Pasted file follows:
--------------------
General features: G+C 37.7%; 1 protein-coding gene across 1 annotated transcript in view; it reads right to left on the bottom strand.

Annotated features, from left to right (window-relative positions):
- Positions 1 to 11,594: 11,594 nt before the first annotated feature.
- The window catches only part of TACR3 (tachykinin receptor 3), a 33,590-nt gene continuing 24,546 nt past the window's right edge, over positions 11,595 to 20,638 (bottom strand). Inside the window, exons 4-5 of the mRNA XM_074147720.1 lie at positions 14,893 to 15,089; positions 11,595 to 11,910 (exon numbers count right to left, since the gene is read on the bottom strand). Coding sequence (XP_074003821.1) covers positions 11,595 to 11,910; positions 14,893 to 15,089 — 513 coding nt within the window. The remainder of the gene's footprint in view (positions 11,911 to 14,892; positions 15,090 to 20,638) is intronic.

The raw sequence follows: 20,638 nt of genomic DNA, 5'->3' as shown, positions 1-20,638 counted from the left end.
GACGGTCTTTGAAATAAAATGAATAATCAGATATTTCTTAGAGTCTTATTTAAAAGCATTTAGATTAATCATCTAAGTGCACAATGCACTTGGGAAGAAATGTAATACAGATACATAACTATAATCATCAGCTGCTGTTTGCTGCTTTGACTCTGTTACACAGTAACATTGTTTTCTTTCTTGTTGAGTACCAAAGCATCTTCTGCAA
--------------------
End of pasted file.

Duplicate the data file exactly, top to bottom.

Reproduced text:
General features: G+C 37.7%; 1 protein-coding gene across 1 annotated transcript in view; it reads right to left on the bottom strand.

Annotated features, from left to right (window-relative positions):
- Positions 1 to 11,594: 11,594 nt before the first annotated feature.
- The window catches only part of TACR3 (tachykinin receptor 3), a 33,590-nt gene continuing 24,546 nt past the window's right edge, over positions 11,595 to 20,638 (bottom strand). Inside the window, exons 4-5 of the mRNA XM_074147720.1 lie at positions 14,893 to 15,089; positions 11,595 to 11,910 (exon numbers count right to left, since the gene is read on the bottom strand). Coding sequence (XP_074003821.1) covers positions 11,595 to 11,910; positions 14,893 to 15,089 — 513 coding nt within the window. The remainder of the gene's footprint in view (positions 11,911 to 14,892; positions 15,090 to 20,638) is intronic.

The raw sequence follows: 20,638 nt of genomic DNA, 5'->3' as shown, positions 1-20,638 counted from the left end.
GACGGTCTTTGAAATAAAATGAATAATCAGATATTTCTTAGAGTCTTATTTAAAAGCATTTAGATTAATCATCTAAGTGCACAATGCACTTGGGAAGAAATGTAATACAGATACATAACTATAATCATCAGCTGCTGTTTGCTGCTTTGACTCTGTTACACAGTAACATTGTTTTCTTTCTTGTTGAGTACCAAAGCATCTTCTGCAA